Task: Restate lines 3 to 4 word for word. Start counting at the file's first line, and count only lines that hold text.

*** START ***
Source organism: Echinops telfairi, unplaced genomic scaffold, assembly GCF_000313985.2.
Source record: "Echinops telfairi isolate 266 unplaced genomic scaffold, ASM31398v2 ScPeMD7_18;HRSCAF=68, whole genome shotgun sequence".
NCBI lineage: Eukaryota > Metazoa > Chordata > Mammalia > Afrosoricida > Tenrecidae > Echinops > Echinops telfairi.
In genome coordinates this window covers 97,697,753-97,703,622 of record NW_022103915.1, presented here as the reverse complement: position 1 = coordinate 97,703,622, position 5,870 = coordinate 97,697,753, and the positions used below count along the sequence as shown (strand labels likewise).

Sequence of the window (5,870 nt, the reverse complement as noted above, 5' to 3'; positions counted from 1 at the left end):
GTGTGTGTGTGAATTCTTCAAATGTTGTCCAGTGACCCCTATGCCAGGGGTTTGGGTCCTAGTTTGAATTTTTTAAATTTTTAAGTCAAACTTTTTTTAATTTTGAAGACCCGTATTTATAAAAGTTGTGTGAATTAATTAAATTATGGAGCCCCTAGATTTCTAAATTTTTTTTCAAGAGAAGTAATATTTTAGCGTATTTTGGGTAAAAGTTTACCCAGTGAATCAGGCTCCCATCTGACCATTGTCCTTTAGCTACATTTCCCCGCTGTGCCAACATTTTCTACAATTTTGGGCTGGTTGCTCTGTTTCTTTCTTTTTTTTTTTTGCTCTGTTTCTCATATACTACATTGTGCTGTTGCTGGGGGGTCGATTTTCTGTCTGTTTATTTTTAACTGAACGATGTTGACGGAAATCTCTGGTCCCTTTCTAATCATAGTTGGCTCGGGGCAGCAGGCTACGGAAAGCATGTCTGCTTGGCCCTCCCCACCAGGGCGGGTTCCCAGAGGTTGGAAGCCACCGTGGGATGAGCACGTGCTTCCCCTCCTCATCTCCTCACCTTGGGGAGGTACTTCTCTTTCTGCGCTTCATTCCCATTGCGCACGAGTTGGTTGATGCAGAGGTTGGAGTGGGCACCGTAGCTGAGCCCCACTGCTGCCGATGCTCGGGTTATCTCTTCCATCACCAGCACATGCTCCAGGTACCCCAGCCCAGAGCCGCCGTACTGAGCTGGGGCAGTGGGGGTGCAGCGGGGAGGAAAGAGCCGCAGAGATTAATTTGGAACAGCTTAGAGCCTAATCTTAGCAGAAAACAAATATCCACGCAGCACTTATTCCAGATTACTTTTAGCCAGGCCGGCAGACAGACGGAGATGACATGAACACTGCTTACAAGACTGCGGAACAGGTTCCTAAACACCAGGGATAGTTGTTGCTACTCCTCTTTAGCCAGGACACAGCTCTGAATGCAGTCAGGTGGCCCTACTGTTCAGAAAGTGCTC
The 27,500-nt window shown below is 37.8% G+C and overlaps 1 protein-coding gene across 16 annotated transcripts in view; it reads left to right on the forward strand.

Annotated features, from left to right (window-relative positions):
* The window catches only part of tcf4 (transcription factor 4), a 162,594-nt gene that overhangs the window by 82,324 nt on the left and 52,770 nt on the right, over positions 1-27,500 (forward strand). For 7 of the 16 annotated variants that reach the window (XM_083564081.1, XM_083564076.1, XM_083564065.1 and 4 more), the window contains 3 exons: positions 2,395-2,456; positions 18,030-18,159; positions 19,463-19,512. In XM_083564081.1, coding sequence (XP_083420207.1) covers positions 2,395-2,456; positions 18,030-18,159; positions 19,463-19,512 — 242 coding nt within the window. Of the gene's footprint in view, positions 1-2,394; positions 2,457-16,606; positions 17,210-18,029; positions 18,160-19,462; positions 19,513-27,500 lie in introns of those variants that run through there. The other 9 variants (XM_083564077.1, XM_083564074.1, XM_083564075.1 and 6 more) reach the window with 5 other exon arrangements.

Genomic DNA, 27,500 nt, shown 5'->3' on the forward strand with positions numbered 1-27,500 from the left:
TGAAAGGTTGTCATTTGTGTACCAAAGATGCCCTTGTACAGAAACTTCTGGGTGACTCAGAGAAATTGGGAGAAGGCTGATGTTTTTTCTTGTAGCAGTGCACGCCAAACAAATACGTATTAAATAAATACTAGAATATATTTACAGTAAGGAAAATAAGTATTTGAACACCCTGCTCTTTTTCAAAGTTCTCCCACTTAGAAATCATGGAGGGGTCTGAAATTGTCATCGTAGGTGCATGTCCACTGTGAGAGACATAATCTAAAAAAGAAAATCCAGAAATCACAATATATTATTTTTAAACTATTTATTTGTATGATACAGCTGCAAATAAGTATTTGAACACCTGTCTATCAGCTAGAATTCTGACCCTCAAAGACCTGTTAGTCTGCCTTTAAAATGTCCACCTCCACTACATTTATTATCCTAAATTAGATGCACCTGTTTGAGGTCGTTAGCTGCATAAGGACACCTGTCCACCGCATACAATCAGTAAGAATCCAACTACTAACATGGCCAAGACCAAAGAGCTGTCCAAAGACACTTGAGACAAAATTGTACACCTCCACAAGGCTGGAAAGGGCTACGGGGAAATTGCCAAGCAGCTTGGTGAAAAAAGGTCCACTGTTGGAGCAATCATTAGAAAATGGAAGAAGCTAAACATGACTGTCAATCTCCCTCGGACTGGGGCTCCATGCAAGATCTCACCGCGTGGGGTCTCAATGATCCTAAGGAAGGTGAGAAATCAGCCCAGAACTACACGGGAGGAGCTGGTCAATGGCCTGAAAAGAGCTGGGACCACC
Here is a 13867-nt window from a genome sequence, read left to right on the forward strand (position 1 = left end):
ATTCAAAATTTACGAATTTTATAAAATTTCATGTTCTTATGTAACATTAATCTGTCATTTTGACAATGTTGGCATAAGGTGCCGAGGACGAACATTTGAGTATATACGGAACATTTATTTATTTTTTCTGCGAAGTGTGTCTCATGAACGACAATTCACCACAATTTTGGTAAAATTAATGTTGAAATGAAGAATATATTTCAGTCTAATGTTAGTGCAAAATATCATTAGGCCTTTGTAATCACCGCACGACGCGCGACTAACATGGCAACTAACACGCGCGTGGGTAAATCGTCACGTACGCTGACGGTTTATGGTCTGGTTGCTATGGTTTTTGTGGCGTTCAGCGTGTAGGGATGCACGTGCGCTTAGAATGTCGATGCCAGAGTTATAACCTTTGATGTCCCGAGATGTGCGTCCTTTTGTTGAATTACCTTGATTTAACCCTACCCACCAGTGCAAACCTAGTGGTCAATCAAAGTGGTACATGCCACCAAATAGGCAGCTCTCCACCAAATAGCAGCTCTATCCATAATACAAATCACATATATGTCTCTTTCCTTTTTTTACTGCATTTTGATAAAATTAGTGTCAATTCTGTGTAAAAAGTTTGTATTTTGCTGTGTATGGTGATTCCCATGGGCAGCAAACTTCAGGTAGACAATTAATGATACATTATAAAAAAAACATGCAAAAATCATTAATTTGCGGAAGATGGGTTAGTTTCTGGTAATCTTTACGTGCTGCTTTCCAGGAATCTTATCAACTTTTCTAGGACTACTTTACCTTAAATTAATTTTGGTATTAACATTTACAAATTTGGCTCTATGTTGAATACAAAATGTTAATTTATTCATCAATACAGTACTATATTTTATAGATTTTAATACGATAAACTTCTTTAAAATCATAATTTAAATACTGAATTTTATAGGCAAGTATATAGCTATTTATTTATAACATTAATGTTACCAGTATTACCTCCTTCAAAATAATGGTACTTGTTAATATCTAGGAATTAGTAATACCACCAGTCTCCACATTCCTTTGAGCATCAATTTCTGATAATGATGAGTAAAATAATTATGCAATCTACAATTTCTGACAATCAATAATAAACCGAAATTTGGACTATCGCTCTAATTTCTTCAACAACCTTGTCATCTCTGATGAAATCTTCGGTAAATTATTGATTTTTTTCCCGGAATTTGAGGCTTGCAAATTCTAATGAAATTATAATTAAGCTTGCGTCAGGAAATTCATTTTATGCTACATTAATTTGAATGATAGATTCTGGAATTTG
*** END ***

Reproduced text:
NCBI lineage: Eukaryota > Metazoa > Chordata > Mammalia > Afrosoricida > Tenrecidae > Echinops > Echinops telfairi.
In genome coordinates this window covers 97,697,753-97,703,622 of record NW_022103915.1, presented here as the reverse complement: position 1 = coordinate 97,703,622, position 5,870 = coordinate 97,697,753, and the positions used below count along the sequence as shown (strand labels likewise).